- Taxpayers filing jointly will have a phase out beginning at $189,000 in 2018 and completely $10,000 higher at $199,000 ($193,000 to $203,000 in 2019). If you earn below this level, you’ve got nothing to worry about. And if you earn above? Look to the Traditional IRA. When your income falls between the goal posts, you lose your Roth IRA eligibility proportionately. In other words, if you earned $191,000 ($2,000 above the lower threshold) in MAGI, you would only be able to contribute 80% of your annual contribution, or $4,400 if below 50. The difference could be contributed to a Traditional IRA
- Single taxpayers have their phaseout begin at $120,000 and completely phased out at $135,000 in 2018 ($122,000 to $137,000 in 2019)
Tax Benefits of an Individual Retirement Account
After determining eligibility, you’ll need to evaluate which IRA type is best for your personal tax situation. The key question to ask yourself is whether you expect to be in a higher tax bracket at retirement than you are now. Also keep in mind the 2018 tax reform changes might have lowered limits through 2025, but they are not permanent as of now.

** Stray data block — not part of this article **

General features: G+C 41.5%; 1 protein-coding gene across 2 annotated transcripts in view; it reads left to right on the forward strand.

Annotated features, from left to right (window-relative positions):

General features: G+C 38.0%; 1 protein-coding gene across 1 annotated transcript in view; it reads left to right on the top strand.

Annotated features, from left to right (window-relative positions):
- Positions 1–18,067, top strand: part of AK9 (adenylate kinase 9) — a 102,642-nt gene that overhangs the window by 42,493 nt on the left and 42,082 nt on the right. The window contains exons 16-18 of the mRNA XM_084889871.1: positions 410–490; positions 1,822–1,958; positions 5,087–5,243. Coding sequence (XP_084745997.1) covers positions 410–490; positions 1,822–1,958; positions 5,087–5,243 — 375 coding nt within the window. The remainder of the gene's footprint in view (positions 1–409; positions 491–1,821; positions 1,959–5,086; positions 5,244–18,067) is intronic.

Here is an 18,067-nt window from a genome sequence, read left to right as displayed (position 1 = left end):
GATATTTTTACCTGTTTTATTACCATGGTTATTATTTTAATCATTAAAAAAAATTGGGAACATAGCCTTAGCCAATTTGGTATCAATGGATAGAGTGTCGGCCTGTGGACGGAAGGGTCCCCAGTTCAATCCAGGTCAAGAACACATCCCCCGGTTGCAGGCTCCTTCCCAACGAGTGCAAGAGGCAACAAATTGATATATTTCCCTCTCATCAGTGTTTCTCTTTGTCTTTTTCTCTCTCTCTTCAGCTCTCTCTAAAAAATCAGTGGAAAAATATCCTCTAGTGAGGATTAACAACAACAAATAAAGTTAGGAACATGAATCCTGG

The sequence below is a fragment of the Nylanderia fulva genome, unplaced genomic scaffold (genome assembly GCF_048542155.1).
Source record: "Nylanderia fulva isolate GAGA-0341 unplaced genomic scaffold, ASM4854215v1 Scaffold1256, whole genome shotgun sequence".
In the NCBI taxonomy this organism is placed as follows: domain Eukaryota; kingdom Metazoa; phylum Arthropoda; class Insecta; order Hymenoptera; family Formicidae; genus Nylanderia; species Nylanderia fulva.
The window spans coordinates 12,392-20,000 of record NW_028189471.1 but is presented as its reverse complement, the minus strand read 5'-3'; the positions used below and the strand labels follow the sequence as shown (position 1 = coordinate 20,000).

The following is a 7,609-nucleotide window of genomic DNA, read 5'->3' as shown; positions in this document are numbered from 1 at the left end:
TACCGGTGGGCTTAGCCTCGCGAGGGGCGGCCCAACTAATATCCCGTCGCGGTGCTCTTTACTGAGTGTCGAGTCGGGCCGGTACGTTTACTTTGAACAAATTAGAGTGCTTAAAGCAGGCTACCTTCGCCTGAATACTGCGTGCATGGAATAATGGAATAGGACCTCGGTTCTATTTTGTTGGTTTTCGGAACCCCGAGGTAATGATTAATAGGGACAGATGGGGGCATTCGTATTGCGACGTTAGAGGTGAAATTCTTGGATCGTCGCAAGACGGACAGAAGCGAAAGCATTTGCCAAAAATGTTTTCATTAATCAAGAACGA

If you contribute to a Roth IRA, you pay taxes now and not when you withdraw funds at retirement. If you suspect tax rates will increase or you will retire in a higher tax bracket, then the Roth IRA will protect you.
Conversely, with a Traditional IRA, you save money now by paying taxes later. The strategy is the opposite for the Traditional IRA: if you think your tax rates will be lower later, you should contribute to the Traditional IRA.
Some other key benefits to a Roth IRA include the ability to watch your money grow tax free for longer. Traditional IRAs require you to take required minimum distributions (RMDs) every year once you reach age 70 ½, regardless of your need for the money.